The Missouri Department of Conservation recently released a group of brown-headed nuthatches into woodlands, marking the bird’s return to the state after being locally extinct for more than a century.
Sarah Kendrick, state ornithologist, said the small songbirds were extirpated, or made locally extinct, in Missouri likely around the 1930s or 1940s following the removal of the state’s last swaths of shortleaf pine woodlands across the Missouri Ozarks.
She said millions of acres of pine woodland existed in the state prior to widespread logging in the Ozarks in the late 1800s and early 1900s.
The regenerated forest today is dominated by oaks and hickories that replaced pines after their removal.
Last week, the conservation department and partners began releasing nuthatches from Ouachita National Forest in Arkansas to sites within the Mark Twain National Forest that have been managed with tree-thinning and prescribed fire for up to 20 years.
The goal this year is to reintroduce 50 birds. Another 50 birds will be released in August 2021.
The Mark Twain National Forest site was chosen for the release because it is the largest area of open pine woodlands in the state.
Kendrick said the brown-headed nuthatch is a small songbird that measures 4 inches in length.
The species is a non-migratory, year-round resident. The birds are relatively weak fliers so their dispersal a few hundred miles north without connecting shortleaf pine habitat is unlikely.
There was a coordinated effort involving state and federal partners in both Arkansas and Missouri to capture nuthatches on the Ouachita National Forest in Arkansas, fly them to Missouri and release them in the Mark Twain National Forest.
Researchers on the project had determined that sufficient woodlands now exist in Missouri to support a population of brown-headed nuthatches, that populations in Arkansas were robust enough to supply birds to Missouri and that nuthatches are not likely to make the return on their own because of the distance and habitat fragmentation.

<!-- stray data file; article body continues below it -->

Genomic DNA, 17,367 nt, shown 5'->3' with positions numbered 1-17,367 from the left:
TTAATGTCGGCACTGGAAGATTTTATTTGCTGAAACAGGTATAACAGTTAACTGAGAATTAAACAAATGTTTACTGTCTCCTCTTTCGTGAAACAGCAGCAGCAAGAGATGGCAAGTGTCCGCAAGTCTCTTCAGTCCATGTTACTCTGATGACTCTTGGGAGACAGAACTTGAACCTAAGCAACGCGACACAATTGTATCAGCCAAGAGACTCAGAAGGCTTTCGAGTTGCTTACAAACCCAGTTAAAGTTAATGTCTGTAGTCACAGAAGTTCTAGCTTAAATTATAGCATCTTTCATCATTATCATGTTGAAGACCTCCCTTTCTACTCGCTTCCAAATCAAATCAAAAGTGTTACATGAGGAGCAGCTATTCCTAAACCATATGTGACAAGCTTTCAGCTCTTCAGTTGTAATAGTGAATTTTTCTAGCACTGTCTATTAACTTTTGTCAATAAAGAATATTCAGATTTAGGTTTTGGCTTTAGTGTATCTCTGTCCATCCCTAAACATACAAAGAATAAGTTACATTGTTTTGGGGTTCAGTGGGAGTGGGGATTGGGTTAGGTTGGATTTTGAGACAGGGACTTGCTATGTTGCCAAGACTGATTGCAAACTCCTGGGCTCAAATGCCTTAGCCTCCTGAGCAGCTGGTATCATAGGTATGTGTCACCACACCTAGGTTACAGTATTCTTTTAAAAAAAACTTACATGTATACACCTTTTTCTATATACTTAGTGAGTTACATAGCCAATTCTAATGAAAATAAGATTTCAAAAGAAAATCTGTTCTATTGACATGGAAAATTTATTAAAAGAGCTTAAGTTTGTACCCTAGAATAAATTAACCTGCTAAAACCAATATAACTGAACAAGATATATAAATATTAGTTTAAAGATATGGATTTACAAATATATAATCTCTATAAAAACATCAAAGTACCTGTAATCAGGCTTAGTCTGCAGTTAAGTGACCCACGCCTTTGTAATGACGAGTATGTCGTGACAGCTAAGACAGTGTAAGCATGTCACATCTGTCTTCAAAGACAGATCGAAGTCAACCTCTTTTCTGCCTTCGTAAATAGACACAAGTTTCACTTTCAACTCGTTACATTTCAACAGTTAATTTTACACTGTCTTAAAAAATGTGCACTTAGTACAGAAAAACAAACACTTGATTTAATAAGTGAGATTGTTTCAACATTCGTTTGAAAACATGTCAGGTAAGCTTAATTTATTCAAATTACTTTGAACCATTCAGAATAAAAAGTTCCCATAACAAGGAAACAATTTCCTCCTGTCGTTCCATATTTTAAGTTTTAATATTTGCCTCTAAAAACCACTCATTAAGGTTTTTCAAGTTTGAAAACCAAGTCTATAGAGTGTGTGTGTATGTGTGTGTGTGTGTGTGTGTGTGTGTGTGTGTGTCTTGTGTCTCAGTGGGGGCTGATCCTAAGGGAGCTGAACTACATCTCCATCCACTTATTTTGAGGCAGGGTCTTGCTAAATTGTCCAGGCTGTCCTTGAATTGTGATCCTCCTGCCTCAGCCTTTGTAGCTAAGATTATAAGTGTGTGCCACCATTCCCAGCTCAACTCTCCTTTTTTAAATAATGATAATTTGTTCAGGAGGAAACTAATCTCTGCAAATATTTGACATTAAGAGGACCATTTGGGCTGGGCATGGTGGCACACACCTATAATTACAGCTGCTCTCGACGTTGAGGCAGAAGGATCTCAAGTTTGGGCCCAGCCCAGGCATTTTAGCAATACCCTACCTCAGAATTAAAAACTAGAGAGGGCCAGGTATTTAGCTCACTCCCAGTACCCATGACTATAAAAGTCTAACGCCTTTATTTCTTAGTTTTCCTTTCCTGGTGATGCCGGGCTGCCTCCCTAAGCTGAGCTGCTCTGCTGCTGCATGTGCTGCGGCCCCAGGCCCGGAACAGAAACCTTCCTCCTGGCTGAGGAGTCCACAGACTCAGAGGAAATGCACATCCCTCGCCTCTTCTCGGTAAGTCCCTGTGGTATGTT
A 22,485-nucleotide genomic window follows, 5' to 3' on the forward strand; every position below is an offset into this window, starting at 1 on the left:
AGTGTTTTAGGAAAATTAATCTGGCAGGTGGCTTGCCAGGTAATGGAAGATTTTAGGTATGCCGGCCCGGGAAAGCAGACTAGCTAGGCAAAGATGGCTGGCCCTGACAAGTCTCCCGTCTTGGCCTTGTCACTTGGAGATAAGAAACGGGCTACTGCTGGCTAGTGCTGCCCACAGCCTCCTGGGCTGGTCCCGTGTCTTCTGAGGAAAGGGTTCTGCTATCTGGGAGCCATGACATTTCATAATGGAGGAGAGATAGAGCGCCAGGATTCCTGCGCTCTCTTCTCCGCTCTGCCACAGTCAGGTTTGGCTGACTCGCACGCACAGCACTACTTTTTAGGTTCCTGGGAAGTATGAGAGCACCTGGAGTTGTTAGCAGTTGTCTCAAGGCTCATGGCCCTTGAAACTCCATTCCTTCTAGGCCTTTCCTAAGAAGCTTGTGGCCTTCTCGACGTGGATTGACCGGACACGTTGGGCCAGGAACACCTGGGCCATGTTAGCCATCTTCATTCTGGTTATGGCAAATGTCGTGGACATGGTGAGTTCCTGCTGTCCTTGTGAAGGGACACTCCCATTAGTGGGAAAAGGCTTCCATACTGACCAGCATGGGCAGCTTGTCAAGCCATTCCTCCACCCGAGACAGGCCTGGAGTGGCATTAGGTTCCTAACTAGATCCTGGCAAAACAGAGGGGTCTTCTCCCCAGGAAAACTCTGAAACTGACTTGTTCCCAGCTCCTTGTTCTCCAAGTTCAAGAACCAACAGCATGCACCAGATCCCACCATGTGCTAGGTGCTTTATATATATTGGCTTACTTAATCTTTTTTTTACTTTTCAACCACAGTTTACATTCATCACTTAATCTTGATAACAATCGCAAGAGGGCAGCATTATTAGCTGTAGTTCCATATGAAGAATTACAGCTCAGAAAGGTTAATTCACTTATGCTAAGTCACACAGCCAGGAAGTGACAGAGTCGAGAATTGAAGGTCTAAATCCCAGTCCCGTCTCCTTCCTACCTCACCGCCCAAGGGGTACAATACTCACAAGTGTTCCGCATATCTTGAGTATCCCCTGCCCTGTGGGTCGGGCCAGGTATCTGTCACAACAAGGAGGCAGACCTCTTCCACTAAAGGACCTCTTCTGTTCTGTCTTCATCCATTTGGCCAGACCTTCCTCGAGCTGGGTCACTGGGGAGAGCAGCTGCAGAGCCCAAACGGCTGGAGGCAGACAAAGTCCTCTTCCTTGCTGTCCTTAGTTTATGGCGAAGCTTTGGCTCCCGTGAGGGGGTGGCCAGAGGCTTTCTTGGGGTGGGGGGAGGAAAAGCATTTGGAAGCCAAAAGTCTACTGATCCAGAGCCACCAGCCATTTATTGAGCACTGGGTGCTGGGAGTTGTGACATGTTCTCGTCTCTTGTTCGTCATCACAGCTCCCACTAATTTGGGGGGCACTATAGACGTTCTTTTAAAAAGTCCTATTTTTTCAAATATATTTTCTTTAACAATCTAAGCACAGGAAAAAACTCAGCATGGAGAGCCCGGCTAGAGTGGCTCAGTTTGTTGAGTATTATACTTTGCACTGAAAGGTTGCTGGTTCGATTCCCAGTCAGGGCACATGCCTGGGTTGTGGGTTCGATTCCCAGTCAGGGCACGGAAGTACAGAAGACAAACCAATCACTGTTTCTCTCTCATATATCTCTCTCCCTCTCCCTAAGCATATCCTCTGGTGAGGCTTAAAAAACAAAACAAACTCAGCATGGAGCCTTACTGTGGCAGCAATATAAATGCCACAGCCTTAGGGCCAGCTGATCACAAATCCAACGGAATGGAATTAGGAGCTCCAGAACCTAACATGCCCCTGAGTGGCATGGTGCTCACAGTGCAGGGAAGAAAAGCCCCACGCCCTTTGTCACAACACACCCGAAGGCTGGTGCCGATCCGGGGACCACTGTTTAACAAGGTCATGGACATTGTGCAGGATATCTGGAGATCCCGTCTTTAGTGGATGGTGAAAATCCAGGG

“Brown-headed nuthatches are pine specialists and excavate their own cavities in pine tree snags, or dead trees, every year,” Kendrick said. “By creating new cavities each year, these birds provide cavities for other cavity-nesters, like chickadees and titmice.”
Half of the birds are being tagged with tiny radio-transmitters that allow scientists to track their movements. So far the tagged birds are behaving as expected and socializing in groups.
The conservation department encourages birders to visit the shortleaf pineries after the reintroduction to look for the birds and listen for the unique call of the species.
The reintroduction efforts for the bird species were done in partnership with the U.S. Forest Service’s Mark Twain National Forest, Ouachita National Forest and Northern Research Station, the University of Missouri and the Arkansas Game and Fish Commission.
For more information about the brown-headed nuthatch and to hear its call, visit the Cornell Lab of Ornithology’s All About Birds website at www.allaboutbirds.org/guide/Brown-headed_Nuthatch/overview.